Where this music fits in to the musical canon is a joyous puzzle, dance floor filler for a futuristic club night, a video game score or film soundtrack, who knows, but then why does everything have to fit into perfect little boxes with their clearly marked labels? And for all its outsider nature the music is infectious, compelling and even a little bit frightening but then things need shaking up every once in a while.
Cellar Kid’s visually rich video plays with some wonderful imagery: illusions and allusions that give the viewer a lot to think about. It blends cold and vivid futuristic surroundings with the trappings of horror films but rather than play that obvious card it seems more interested in exploring the anonymity of the modern world and promoting a freer existence away from those technical temptations and traps which we are all slave too.
There is a wonderful image as the video resolves, people race up the stairs towards the light, reminiscent of the final meeting in Close Encounters of The Third Kind the same blind faith sought for in the hazy light of the unknown. This time the unknown turns out to be the real world, their masks are shed and they emerge blinking at the natural light surrounding them.
Musically it is just as rich, sitting somewhere between a clinical, slow dance floor groove, a techno-pop adventure and musical prophecy. It blends musical futurism with the ghosts of those post-punk krautrock pioneers who set the electronic genre going all those years ago.
Not only a great piece of music and a slick and seductive video but a very import message. It looks like having something to say is back on the menu!
KVR finally unveils his much-anticipated debut single ‘Never Gonna Be’.
‘Never Gonna Be’ is an upbeat, captivating and contemporary dance track with a killer catchy top-line. 17-year-old Dutch producer Koen Van Ravensberg has expertly blended together all the right ingredients for his amazing first solo release. A teenager who’s natural ability in production and songwriting defies his tender age.
As KVR tells us: “I’m really happy with the overall vibe of Never Gonna Be, I feel it’s got a catchy, poppy sounds to it. I had been thinking about what the song should be like for some time, struggling to find that perfect sound I was looking for, but it just wouldn’t work. Then eventually when I got it, I think I finished the basic concept in under an hour.”
KVR is no stranger to success even at the age of 17! His remix of Nathan Goshen’s ‘Thinking About It’ became a massive hit and has been certified platinum in Denmark and The Netherlands, gone gold in Sweden and Norway, reaching more than 71 million streams so far worldwide.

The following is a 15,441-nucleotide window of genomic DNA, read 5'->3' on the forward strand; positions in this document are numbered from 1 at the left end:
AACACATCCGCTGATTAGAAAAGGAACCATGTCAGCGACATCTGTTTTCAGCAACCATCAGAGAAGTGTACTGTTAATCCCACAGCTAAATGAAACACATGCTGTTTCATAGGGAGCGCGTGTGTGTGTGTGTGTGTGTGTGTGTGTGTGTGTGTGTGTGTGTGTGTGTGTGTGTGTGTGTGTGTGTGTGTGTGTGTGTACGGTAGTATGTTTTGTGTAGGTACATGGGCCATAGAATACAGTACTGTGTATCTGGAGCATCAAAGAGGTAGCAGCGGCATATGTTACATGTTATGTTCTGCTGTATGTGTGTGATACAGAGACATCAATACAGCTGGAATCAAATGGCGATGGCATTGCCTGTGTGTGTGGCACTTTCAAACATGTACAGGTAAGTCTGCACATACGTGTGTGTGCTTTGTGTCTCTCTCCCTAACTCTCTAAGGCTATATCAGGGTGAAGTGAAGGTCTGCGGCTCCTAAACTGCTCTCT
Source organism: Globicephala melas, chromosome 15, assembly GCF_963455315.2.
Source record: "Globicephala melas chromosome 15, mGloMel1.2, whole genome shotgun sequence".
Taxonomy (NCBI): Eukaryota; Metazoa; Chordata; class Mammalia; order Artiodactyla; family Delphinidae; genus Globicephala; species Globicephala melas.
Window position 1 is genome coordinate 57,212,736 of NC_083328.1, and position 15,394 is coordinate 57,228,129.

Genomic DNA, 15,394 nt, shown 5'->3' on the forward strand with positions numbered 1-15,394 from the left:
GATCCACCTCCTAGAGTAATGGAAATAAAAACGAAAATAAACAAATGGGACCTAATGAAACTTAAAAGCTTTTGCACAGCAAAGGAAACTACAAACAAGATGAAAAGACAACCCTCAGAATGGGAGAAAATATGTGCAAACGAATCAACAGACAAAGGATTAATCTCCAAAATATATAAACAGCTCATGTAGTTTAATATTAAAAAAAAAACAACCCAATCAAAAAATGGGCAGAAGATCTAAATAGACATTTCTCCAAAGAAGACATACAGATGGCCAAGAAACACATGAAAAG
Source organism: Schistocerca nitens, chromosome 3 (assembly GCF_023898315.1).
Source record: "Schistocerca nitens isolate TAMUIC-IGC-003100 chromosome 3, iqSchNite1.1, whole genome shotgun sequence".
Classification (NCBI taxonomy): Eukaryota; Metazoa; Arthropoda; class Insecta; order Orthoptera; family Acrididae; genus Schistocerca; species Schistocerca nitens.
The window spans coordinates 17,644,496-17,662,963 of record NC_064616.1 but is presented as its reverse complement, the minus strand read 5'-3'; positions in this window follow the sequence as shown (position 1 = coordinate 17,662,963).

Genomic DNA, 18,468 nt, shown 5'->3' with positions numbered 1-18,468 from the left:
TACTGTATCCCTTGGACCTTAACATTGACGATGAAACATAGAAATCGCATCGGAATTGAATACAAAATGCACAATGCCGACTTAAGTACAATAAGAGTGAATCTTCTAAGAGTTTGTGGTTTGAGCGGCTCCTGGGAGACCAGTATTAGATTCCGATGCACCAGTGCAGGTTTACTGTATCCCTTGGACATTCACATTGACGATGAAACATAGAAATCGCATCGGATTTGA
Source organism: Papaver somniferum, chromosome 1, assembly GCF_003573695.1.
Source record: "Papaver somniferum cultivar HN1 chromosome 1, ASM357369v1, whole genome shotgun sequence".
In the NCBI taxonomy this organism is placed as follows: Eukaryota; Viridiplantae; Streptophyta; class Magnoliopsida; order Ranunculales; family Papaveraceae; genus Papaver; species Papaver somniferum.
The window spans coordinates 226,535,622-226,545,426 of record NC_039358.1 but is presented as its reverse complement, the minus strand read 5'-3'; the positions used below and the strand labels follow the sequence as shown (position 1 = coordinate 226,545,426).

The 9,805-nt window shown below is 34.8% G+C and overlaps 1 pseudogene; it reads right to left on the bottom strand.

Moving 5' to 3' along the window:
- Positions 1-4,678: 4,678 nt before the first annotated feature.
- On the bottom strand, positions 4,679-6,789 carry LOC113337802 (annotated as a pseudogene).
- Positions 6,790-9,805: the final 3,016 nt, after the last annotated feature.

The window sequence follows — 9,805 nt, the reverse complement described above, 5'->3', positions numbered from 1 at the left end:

The Dutch producer has a bright future ahead of him with a truly global dance sound that has also now brought in his first official remix for Lady Gaga’s ‘Million Reasons’ (Feb 17th).
A+A Musical duo based out of NY, who started originally writing,producing, mixing for other musical acts and decided to leave that world and do it all themselves. Their philosophy states, “There are no rules or guidelines when it comes to making music because it is all subjective, but as humans, our likes and dislikes are all over the place.” A+A is a musical representation of exactly that. They make the music they love to listen to and inspires them which has a broad range of literally every genre. They have Roots of Classical, Jazz, Pop, Hip-Hop, R&B, Folk, Country, Electronic… Pretend all those genres had a baby, thats A+A.
“Run” is their follow up single to their debut album Livingrooms that was released last year.
Karmic derives from the word Karma. Everything we do or say, as human beings, has intention. To actively be aware of yourself and how you affect others is a mindful activity. Knowing that you have the power to be the light with how you speak is Karmic. Pushing a friend to be his or her best is Karmic. Living and creating with the intention of bringing people together is Karmic. Accepting life situations as they come and having the power to be a leader through madness is Karmic. Inspiring people to be good to each other and to work together as one is Karmic.
We are a band of musicians, artists, and life adventurers that strive to inspire people with not only our music, but our vision of the world. We write about our lives. We write about people we know. We write about experiences we have had. We hope our songs can make you laugh, cry, think, and feel. The good and bad.
We invite everyone to experience our world, and to share positive messages in the world. We are all in this together after all. Let’s create art. Let’s create conversations. Let’s paint a better picture of this world. Let’s push to be our best. We are Karmic, and so are you.